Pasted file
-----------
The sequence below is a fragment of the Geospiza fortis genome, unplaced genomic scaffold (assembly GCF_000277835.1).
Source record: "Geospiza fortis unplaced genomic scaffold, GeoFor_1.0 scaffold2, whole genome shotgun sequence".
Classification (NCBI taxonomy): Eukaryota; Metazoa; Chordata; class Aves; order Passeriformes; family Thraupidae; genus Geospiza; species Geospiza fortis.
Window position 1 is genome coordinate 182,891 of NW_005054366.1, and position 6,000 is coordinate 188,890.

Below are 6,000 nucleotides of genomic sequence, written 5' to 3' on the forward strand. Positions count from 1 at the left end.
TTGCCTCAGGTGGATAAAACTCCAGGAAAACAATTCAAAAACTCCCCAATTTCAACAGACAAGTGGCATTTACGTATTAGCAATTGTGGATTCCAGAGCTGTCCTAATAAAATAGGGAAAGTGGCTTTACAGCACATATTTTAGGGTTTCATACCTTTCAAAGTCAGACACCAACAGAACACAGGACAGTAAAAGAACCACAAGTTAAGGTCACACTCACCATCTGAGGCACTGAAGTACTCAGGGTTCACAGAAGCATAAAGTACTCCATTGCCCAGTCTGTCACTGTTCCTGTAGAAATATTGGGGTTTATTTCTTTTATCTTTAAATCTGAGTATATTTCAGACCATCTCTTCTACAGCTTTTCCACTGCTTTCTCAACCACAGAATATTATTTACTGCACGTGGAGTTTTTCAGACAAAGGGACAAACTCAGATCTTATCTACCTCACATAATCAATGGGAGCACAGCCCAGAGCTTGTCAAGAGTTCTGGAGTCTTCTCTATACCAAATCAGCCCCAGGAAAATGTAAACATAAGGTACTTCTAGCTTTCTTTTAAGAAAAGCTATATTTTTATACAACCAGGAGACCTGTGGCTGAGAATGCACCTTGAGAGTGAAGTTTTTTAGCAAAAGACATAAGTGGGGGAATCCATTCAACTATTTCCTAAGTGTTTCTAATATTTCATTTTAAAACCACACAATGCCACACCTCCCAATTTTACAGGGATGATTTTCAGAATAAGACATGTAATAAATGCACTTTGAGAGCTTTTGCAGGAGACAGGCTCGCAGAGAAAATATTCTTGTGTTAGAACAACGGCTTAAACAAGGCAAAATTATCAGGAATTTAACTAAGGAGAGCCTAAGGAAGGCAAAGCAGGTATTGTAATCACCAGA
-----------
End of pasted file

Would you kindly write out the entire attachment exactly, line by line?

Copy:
The sequence below is a fragment of the Geospiza fortis genome, unplaced genomic scaffold (assembly GCF_000277835.1).
Source record: "Geospiza fortis unplaced genomic scaffold, GeoFor_1.0 scaffold2, whole genome shotgun sequence".
Classification (NCBI taxonomy): Eukaryota; Metazoa; Chordata; class Aves; order Passeriformes; family Thraupidae; genus Geospiza; species Geospiza fortis.
Window position 1 is genome coordinate 182,891 of NW_005054366.1, and position 6,000 is coordinate 188,890.

Below are 6,000 nucleotides of genomic sequence, written 5' to 3' on the forward strand. Positions count from 1 at the left end.
TTGCCTCAGGTGGATAAAACTCCAGGAAAACAATTCAAAAACTCCCCAATTTCAACAGACAAGTGGCATTTACGTATTAGCAATTGTGGATTCCAGAGCTGTCCTAATAAAATAGGGAAAGTGGCTTTACAGCACATATTTTAGGGTTTCATACCTTTCAAAGTCAGACACCAACAGAACACAGGACAGTAAAAGAACCACAAGTTAAGGTCACACTCACCATCTGAGGCACTGAAGTACTCAGGGTTCACAGAAGCATAAAGTACTCCATTGCCCAGTCTGTCACTGTTCCTGTAGAAATATTGGGGTTTATTTCTTTTATCTTTAAATCTGAGTATATTTCAGACCATCTCTTCTACAGCTTTTCCACTGCTTTCTCAACCACAGAATATTATTTACTGCACGTGGAGTTTTTCAGACAAAGGGACAAACTCAGATCTTATCTACCTCACATAATCAATGGGAGCACAGCCCAGAGCTTGTCAAGAGTTCTGGAGTCTTCTCTATACCAAATCAGCCCCAGGAAAATGTAAACATAAGGTACTTCTAGCTTTCTTTTAAGAAAAGCTATATTTTTATACAACCAGGAGACCTGTGGCTGAGAATGCACCTTGAGAGTGAAGTTTTTTAGCAAAAGACATAAGTGGGGGAATCCATTCAACTATTTCCTAAGTGTTTCTAATATTTCATTTTAAAACCACACAATGCCACACCTCCCAATTTTACAGGGATGATTTTCAGAATAAGACATGTAATAAATGCACTTTGAGAGCTTTTGCAGGAGACAGGCTCGCAGAGAAAATATTCTTGTGTTAGAACAACGGCTTAAACAAGGCAAAATTATCAGGAATTTAACTAAGGAGAGCCTAAGGAAGGCAAAGCAGGTATTGTAATCACCAGA